However, the EU has equivalent opportunities to export more into Mercosur countries (the quotas agreed are reciprocal).
The same concerns arise regarding differences in standards as are relevant to beef.
Mercosur and dairy: extra volumes at lower tariffs
The dairy concessions under the EU-Mercosur deal are bilateral. Each party will be given the same opportunity to export to each-other’s market tariff free, after a transitional period of 10 years – i.e. within quota tariffs will be lowered by 10 % p.a. from their current levels. Dairy import tariffs average out at around 28% of the EU price for the product currently.
The volumes concerned are 30,000t cheese, 10,000t milk powders and 5,000t infant formula. There has been no further details as to what type of cheese, or as to the divvying out of the export opportunities between countries in either group.
This is not in the IDELE document, but it is worth noting that there has been no import of SMP, butter, cheese, WMP or whey powder from the Mercosur countries into the EU in the last number of years.
Exports from the EU to the Mercosur country are tiny, with only 900t of whey powder and 100 t of WMP exported to Brazil in 2018 (and this reflects a normal enough historical trade pattern).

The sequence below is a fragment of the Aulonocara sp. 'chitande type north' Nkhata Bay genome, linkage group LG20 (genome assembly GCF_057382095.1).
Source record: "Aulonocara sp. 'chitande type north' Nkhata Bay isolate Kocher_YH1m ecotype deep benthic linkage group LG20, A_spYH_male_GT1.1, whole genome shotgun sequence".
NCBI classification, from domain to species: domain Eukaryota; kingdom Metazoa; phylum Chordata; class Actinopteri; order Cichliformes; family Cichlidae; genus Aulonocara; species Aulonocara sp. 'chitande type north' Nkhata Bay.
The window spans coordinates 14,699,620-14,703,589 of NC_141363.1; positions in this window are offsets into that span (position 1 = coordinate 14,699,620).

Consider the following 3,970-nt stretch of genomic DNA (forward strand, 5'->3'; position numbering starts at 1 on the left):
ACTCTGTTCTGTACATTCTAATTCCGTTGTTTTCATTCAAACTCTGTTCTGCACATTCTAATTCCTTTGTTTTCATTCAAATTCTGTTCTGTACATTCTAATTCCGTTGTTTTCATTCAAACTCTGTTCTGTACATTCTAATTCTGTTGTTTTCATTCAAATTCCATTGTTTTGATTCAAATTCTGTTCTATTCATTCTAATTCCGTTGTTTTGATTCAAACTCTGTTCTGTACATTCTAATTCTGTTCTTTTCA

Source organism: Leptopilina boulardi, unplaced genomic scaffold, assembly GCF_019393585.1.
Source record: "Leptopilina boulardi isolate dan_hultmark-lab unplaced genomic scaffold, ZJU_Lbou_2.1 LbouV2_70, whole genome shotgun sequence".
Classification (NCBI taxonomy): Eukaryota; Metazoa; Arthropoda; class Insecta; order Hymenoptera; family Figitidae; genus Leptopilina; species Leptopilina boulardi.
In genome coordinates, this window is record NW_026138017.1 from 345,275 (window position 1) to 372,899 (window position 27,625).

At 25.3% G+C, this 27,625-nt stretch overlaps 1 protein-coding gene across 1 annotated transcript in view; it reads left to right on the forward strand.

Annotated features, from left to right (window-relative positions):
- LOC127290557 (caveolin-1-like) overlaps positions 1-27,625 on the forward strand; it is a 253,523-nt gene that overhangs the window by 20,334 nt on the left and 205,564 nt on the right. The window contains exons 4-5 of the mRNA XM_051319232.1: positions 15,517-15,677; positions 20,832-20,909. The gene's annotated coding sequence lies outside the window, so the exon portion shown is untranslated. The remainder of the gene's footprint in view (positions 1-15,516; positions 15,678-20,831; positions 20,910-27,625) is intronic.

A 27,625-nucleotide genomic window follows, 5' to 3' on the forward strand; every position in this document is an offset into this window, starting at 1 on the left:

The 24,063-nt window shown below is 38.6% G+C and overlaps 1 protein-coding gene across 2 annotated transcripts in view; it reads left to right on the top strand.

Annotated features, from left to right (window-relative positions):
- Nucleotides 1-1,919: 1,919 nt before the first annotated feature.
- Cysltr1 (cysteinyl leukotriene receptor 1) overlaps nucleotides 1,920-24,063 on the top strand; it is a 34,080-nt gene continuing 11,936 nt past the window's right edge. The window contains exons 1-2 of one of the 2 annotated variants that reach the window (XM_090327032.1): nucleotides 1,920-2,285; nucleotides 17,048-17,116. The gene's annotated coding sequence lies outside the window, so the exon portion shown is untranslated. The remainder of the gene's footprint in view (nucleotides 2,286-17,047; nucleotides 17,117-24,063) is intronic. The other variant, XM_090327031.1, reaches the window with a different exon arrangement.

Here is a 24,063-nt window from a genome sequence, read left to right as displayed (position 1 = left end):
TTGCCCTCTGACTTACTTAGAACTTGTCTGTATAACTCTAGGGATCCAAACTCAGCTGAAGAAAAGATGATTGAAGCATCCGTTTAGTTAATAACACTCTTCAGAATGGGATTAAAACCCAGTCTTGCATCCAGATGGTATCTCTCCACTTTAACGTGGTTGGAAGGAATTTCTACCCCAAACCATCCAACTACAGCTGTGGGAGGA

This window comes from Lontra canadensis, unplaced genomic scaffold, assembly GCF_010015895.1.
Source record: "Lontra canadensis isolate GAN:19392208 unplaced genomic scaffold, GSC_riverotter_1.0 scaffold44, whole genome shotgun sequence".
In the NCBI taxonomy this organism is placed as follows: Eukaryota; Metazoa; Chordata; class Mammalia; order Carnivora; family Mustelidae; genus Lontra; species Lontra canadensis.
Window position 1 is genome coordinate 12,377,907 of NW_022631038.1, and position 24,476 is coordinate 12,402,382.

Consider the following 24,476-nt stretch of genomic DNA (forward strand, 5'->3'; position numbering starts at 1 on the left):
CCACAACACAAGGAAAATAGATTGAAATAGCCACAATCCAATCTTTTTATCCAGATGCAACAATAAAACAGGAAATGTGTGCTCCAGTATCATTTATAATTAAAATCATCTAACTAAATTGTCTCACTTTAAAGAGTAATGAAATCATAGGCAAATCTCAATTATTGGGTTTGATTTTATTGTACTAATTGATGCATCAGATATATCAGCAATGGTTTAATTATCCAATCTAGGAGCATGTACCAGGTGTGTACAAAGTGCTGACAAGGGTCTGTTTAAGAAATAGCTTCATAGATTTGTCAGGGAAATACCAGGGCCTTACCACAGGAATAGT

Validation of the agreement
The Mercosur/EU trade deal is expected to be, similar to the Japan agreement, a simple trade deal which does not require individual member states’ approval. For implementation, it must be adopted by the EU Parliament (blocking minority is 35%) and Council (qualified majority = 55% of MS representing 65% of the population).
There remains many technical details to be sorted, as well as evaluation work before any votes in Parliament and Council, and this could take around 2 years before ratification and implementation actually begins.
So any impact from Mercosur, good or bad, will be some years down the line relative to a Brexit outcome!
Note: while the above on the validation of the agreement reflects the IDELE analysis (and the presentation of the Deal by the EU Commission), some hold the view that the deal is not a simple trade deal, because it includes intellectual property considerations (protection of Geographic Indication for up to 350 products, for example). Should this be the case, there may be a legal argument that the deal does indeed require approval by individual member states, which would give every member state an effective veto. Watch this space!
CL/IFA/15th July 2019